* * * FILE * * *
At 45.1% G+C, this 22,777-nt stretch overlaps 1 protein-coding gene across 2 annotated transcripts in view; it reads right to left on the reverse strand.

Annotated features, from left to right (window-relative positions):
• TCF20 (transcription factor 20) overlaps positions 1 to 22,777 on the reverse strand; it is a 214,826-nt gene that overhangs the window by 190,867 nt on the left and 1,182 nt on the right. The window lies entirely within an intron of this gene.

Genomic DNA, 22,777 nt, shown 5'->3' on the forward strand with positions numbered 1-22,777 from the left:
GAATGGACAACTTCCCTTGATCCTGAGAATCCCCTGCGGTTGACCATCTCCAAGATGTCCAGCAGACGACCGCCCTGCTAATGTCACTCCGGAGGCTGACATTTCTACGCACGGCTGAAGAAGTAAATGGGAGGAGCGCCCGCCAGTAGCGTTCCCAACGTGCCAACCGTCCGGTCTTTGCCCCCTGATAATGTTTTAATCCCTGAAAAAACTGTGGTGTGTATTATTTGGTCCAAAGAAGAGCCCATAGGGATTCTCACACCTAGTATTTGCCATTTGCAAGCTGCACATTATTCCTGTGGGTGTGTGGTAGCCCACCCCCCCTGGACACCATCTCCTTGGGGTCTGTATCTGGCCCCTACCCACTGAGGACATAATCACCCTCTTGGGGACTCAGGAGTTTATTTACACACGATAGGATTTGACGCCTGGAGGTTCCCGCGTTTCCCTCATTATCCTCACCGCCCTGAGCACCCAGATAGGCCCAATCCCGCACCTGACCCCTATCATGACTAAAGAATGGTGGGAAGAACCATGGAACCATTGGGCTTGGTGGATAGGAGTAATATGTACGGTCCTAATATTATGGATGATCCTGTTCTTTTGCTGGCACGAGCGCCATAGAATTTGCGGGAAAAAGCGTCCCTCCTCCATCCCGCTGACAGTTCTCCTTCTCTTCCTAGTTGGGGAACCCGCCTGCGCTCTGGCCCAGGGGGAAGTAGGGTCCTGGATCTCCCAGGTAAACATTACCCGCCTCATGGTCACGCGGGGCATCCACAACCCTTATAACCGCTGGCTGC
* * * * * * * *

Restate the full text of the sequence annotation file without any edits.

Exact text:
At 45.1% G+C, this 22,777-nt stretch overlaps 1 protein-coding gene across 2 annotated transcripts in view; it reads right to left on the reverse strand.

Annotated features, from left to right (window-relative positions):
• TCF20 (transcription factor 20) overlaps positions 1 to 22,777 on the reverse strand; it is a 214,826-nt gene that overhangs the window by 190,867 nt on the left and 1,182 nt on the right. The window lies entirely within an intron of this gene.

Genomic DNA, 22,777 nt, shown 5'->3' on the forward strand with positions numbered 1-22,777 from the left:
GAATGGACAACTTCCCTTGATCCTGAGAATCCCCTGCGGTTGACCATCTCCAAGATGTCCAGCAGACGACCGCCCTGCTAATGTCACTCCGGAGGCTGACATTTCTACGCACGGCTGAAGAAGTAAATGGGAGGAGCGCCCGCCAGTAGCGTTCCCAACGTGCCAACCGTCCGGTCTTTGCCCCCTGATAATGTTTTAATCCCTGAAAAAACTGTGGTGTGTATTATTTGGTCCAAAGAAGAGCCCATAGGGATTCTCACACCTAGTATTTGCCATTTGCAAGCTGCACATTATTCCTGTGGGTGTGTGGTAGCCCACCCCCCCTGGACACCATCTCCTTGGGGTCTGTATCTGGCCCCTACCCACTGAGGACATAATCACCCTCTTGGGGACTCAGGAGTTTATTTACACACGATAGGATTTGACGCCTGGAGGTTCCCGCGTTTCCCTCATTATCCTCACCGCCCTGAGCACCCAGATAGGCCCAATCCCGCACCTGACCCCTATCATGACTAAAGAATGGTGGGAAGAACCATGGAACCATTGGGCTTGGTGGATAGGAGTAATATGTACGGTCCTAATATTATGGATGATCCTGTTCTTTTGCTGGCACGAGCGCCATAGAATTTGCGGGAAAAAGCGTCCCTCCTCCATCCCGCTGACAGTTCTCCTTCTCTTCCTAGTTGGGGAACCCGCCTGCGCTCTGGCCCAGGGGGAAGTAGGGTCCTGGATCTCCCAGGTAAACATTACCCGCCTCATGGTCACGCGGGGCATCCACAACCCTTATAACCGCTGGCTGC